How to Study for a Spelling Bee

Опубликовал Admin
15-09-2017, 11:00
Spelling bees have a long history of fostering healthy competition and academic excellence. If you have ever dreamed of competing in a spelling bee, watched one on television, or simply wanted to become better at spelling and memorization, then it’s probably time to start studying. Spelling bees are offered through school, regional, and national organizations—studying for them should be taken seriously because competition can be fierce!

Getting Ready

  1. Get the word list for your spelling bee. This list will reflect the difficulty level of the types of words you will be tested with. It will be the base for your own personal list of words to study. Keep in mind, however, that the list will not necessarily contain the exact words you will be tested with.
    • Your school or the spelling bee organization (Scripps, for example) should provide you with this.
    • Simply memorizing this list will not be sufficient studying because it is meant to be used as a guide, rather than quiz material. It's best to also cover difficult words from anywhere, as spelling bees will turn to secret "off-list" words later in the competition.
  2. Isolate words you don’t know on the list. Keeping these words separate from the ones that you do know will give you an idea of how much studying you need to do. If you know the majority of the words on your list, consider trying the next level up of spelling bee.
  3. Buy a Merriam Webster Unabridged, Eleventh Edition dictionary. This is the official dictionary used by the Scripps National Spelling Bee Association. Reading the dictionary, looking words up, and memorizing official pronunciations will comprise the bulk of your studying habits.
    • If you don’t want to purchase a dictionary, you can borrow one from your local library (although it may not be the current edition), or visit the Merriam Webster website.

Practicing on Your Own

  1. Pretend to write words into the palm of your hand. This technique will create a muscle memory for words that are more difficult to memorize. Just as you write words on paper, writing them in your hand can be a useful trigger to recall spelling when you are confronted them with during a competition.
    • This technique is especially useful because you are allowed to spell words into your hand while onstage at an actual spelling bee.
  2. Learn root words. Etymology is incredibly important to understanding how words work in the English language. If you don’t know a word, you can often make an educated guess about its spelling depending on what root word(s) it may contain.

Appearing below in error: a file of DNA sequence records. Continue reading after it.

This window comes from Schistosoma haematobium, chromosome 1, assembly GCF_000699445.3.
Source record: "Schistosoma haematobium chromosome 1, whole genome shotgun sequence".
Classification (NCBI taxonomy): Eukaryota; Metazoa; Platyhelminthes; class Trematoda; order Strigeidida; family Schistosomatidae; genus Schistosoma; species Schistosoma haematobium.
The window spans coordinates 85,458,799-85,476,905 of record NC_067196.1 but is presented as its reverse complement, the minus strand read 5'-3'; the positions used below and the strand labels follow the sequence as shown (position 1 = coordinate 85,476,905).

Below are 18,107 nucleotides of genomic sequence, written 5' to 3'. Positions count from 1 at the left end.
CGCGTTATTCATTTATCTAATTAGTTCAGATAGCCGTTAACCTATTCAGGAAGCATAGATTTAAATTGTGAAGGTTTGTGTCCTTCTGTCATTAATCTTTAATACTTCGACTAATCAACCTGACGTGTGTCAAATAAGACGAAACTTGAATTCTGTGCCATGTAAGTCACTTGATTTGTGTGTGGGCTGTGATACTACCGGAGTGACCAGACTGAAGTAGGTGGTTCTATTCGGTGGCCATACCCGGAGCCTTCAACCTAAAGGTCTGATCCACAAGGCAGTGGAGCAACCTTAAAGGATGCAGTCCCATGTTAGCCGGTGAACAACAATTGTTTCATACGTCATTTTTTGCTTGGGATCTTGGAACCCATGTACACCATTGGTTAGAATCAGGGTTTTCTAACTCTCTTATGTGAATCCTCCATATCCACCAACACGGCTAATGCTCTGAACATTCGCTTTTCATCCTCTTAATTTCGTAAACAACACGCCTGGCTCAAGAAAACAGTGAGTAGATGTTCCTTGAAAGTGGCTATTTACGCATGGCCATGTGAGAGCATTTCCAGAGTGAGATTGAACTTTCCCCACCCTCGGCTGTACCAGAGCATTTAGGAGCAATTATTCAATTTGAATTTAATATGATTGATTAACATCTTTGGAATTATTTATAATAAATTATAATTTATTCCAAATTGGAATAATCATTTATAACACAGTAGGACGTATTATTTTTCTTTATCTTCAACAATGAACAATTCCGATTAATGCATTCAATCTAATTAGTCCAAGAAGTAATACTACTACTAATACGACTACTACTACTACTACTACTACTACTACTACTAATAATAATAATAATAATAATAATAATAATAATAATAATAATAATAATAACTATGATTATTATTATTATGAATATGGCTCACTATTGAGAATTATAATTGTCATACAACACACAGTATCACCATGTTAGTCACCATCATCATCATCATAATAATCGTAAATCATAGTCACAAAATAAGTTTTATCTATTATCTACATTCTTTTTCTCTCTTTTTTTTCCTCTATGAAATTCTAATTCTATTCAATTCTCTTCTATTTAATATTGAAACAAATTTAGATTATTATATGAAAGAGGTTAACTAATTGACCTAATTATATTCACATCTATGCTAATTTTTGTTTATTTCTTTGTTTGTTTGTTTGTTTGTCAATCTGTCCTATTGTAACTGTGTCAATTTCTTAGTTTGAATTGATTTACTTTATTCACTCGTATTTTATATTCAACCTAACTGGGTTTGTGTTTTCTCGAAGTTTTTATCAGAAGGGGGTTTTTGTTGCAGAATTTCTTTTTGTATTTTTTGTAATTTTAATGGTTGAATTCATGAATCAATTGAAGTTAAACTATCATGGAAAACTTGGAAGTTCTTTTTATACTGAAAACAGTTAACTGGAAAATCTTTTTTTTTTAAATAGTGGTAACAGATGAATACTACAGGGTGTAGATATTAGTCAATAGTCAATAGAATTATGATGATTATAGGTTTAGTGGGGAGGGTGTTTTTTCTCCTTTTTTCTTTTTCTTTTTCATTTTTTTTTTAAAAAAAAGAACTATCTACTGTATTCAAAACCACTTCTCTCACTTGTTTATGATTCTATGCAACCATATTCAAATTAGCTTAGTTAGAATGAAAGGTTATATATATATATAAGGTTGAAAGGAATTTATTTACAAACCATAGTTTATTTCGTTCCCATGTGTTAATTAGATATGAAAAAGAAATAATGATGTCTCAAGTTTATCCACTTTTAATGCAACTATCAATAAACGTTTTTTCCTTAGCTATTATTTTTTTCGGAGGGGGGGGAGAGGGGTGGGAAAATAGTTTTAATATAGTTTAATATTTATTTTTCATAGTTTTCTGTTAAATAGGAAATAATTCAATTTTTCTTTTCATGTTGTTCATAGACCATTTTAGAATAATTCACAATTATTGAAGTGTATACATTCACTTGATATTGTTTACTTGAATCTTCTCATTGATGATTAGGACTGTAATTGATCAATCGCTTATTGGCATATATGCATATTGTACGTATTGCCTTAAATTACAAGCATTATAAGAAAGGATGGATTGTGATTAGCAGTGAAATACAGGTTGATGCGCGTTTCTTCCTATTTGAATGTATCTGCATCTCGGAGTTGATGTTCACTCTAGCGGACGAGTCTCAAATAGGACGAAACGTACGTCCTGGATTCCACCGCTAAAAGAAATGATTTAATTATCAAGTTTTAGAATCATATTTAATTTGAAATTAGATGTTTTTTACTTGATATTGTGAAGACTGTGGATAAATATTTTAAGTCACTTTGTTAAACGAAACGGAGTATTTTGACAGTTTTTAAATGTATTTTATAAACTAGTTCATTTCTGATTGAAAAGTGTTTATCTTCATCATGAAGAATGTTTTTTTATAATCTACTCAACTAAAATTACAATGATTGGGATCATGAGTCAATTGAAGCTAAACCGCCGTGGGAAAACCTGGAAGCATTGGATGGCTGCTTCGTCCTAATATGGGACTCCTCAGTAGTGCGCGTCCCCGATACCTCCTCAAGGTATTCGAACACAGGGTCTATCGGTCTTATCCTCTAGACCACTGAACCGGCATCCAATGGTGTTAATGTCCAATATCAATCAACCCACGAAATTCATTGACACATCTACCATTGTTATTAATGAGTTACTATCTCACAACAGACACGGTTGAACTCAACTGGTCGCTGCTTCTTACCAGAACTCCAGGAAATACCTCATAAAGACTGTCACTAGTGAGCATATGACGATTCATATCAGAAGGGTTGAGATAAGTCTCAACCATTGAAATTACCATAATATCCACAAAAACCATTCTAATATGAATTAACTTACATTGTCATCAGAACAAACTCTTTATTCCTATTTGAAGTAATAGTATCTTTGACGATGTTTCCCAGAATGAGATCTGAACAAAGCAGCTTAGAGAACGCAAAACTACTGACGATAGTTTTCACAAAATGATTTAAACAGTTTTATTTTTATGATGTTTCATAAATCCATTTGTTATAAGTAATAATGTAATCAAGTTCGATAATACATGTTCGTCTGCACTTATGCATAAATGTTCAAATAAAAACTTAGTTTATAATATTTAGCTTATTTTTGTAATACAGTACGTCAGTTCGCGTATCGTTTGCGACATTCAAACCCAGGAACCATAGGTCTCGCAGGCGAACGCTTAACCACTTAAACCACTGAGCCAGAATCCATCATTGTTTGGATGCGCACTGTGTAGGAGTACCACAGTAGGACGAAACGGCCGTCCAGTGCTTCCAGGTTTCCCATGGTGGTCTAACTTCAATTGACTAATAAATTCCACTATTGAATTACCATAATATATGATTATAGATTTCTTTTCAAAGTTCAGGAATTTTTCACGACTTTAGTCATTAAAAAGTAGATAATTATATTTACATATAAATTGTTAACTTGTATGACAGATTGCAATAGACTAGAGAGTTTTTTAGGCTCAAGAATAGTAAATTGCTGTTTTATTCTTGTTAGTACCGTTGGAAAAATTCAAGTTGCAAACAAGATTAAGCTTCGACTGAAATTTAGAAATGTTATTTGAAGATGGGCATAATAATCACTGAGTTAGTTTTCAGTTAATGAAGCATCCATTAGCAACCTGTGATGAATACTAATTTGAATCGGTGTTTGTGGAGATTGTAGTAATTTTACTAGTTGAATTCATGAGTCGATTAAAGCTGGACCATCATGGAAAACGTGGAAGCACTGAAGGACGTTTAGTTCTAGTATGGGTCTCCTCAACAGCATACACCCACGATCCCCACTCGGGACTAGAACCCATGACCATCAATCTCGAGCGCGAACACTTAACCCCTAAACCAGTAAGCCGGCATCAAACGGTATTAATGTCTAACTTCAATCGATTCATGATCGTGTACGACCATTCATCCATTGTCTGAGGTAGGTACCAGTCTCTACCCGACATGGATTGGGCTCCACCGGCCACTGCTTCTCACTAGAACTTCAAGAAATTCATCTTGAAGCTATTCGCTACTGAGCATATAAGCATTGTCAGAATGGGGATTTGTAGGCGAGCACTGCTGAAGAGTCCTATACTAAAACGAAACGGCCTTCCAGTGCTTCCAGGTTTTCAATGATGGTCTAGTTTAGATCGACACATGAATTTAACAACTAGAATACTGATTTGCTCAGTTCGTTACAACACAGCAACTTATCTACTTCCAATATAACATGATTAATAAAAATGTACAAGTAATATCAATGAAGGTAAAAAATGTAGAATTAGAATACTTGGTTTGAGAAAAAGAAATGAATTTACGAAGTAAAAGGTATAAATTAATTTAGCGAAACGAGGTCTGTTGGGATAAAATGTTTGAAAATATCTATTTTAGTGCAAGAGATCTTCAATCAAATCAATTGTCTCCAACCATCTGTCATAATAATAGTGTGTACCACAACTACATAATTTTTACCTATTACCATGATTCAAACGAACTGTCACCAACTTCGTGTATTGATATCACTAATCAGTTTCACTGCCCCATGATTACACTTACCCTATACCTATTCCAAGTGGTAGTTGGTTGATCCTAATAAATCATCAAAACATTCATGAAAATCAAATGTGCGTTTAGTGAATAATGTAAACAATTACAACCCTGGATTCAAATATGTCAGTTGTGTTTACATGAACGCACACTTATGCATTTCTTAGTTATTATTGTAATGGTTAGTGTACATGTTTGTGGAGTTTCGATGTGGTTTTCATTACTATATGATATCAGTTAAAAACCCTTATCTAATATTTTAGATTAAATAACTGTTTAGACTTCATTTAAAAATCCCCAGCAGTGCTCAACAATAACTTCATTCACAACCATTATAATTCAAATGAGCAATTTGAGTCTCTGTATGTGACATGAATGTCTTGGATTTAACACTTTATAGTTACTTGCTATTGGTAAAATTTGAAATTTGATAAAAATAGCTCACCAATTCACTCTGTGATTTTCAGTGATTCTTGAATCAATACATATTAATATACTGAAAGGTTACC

• If you don’t know the word “antebellum,” for instance, you might be able to recognize the common root of “ante,” in the beginning of the word, and guess the rest. “Ante” means “before,” and “bellum” means war. So, while you may not have known “bellum,” you could piece together that antebellum mean pre-something—pre-war, in this case.
    • Asking the origin of a word here is important. It can give you a clue to what root the word is derived from - unless it's an eponym.
  3. Read the dictionary. This may sound daunting, but reading the dictionary as if it were a novel is useful for recognizing how root words transform as you progress alphabetically. You will also have maximum exposure to unknown words by reading the dictionary.
    • Pick one, five-page section at a time to read, at random. Watch as words build off of words that have come before them, and notice how spelling is comprised of a connection of words, and their roots.
    • Pick three words from a random page and try using them in a sentence, after spelling them. This will make those words memorable to you. This exercise can also be done with the words on your word list.
    • Reading the dictionary can be more useful than pleasure reading because your brain will be focused solely on learning words and their definitions, rather than complex or literary concepts.
  4. Learn diacritics for pronunciation. Diacritics are the small symbols above words in the dictionary. Learning these will help you hear how a word should be officially pronounced. In the English language, words are often pronounced differently than they look on the page. So, you may have the spelling of a word memorized, but if the bee announcer pronounces it differently than you would, you may not think you know that word.